The free-range parenting style we all grew up with where you left the house at dawn and played outside with your friends all day until the streetlights came on, gave its last gasp in the ’90s. For the last 20 years or so we’ve developed a more safety-focused “helicopter” style of parenting that has led to children spending lots more time indoors. Outdoor activities for preschoolers and children of all ages have declined greatly, the new-age online culture makes it even less likely that kids will spend time playing outside. In fact, according to this article in the Washington Post, today’s kids spend 6-8 hours in front of a digital screen per day. 

Now that we do so much online, spending time outdoors as a family is more important than ever. Kids of all ages, but especially preschool children, need the health and social benefits of outdoor play–which can set them up for a lifetime of better physical and emotional health. Harvard Medical School published a list of amazing benefits young children gain from spending more time outside. Here are some of their highlights: 

  • Sunlight – While we all need to be aware of UV rays and wear our sunscreen, daylight has important health benefits such as giving our bodies vitamin D for bone development and a healthy immune system. It also helps regulate our sleep cycle. 
  • Exercise – Getting outside to walk, bike, or play for at least 30 minutes per day can decrease the risk of obesity in children. 
  • Unstructured time: Unstructured outdoor play enhances executive functions of the brain including planning, multitasking, and troubleshooting skills. 
  • Socialization – Playing outside gives children a way to meet friends and socialize. 
  • Appreciation of nature – Our planet’s survival depends on us raising a generation of kids that have reconnected with nature and appreciates its beauty and necessity.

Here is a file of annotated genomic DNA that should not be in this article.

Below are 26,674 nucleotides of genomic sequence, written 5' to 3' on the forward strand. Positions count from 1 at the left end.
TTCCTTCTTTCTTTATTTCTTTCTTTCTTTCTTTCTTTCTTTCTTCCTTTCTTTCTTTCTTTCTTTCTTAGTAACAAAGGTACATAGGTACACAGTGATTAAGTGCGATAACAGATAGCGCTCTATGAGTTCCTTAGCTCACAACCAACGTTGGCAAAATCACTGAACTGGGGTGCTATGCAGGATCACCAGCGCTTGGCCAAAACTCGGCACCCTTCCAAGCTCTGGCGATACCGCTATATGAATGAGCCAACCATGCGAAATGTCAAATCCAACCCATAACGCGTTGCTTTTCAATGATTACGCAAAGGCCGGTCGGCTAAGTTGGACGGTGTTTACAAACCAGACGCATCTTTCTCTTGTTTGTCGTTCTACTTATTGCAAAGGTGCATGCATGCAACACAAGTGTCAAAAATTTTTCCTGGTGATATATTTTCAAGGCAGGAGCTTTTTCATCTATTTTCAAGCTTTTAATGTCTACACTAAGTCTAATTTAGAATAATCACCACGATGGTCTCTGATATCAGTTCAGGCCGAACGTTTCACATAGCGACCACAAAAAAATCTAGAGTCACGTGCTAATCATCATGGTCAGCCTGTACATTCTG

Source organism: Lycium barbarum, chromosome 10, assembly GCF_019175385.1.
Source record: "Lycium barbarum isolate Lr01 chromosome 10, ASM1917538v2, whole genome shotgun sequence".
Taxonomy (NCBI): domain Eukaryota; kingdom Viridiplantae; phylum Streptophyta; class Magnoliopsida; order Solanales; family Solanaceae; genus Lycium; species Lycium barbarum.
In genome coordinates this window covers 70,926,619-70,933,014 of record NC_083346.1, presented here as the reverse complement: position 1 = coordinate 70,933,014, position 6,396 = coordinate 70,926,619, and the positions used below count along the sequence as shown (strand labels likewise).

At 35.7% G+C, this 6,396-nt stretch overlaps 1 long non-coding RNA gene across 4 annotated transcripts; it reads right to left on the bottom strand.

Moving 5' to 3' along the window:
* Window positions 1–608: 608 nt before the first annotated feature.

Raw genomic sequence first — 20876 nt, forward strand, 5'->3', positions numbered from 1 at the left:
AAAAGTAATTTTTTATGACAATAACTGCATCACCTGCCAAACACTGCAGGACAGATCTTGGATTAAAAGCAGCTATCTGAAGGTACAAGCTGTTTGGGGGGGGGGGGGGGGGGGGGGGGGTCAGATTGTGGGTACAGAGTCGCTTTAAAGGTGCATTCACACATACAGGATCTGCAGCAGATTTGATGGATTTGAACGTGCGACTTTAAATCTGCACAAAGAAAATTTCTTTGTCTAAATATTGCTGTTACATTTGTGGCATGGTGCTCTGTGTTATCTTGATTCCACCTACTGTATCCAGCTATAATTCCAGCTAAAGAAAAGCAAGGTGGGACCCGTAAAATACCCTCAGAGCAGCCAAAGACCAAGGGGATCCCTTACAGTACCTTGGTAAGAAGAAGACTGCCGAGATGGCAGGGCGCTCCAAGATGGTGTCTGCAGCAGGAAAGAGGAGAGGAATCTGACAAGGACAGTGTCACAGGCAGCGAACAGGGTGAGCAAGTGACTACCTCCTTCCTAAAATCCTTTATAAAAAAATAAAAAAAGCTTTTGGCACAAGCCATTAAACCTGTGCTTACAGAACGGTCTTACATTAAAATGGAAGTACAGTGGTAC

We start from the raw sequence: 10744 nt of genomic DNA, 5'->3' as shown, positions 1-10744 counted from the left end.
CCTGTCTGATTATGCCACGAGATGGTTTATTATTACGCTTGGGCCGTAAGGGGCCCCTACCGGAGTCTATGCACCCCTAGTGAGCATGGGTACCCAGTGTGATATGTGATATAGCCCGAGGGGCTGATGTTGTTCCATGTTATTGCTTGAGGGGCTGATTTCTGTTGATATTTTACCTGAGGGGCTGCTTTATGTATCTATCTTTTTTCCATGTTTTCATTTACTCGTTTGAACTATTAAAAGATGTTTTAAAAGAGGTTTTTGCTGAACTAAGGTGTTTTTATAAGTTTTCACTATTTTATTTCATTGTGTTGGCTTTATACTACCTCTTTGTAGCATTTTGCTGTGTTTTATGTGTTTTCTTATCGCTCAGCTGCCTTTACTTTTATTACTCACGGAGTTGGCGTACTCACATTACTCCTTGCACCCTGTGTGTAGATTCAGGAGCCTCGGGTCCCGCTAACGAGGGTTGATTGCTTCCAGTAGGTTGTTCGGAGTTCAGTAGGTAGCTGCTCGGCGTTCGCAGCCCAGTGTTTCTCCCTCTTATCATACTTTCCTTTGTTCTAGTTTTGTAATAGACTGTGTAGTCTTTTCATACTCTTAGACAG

Spending time outdoors can be as simple as neighborhood walks or playing in the backyard, but if you need some stimulating ideas/resources to trigger ideas to encourage your whole family to move, here are some ideas: 

5 Outdoor Activities For Preschoolers That Will Never Lose Their Charm

#1. Learn About Nature And Conservation With Ranger Rick

The National Wildlife Federation has a fantastic website for kids and families to help them appreciate and conserve wildlife and the environment. From colorful birds to fluffy bunnies, wildlife will be naturally fascinating to children. This website will give you a ton of ideas to do outside including nature walks, crafts, and other activities. You can also enter nature photo contests and subscribe to their monthly magazine with more great information about preserving nature. 

#2. Build An Obstacle Course

If you don’t have a playground nearby, you can create one in your own backyard that will keep kids entertained for hours. You can build your own obstacle course cheaply using things you probably already have around the house. Keep in mind your children’s ages and ability levels when designing your course. You can have timed obstacle runs or family-friendly competitions in the backyard. Here are some ideas of things to include in your DIY obstacle course: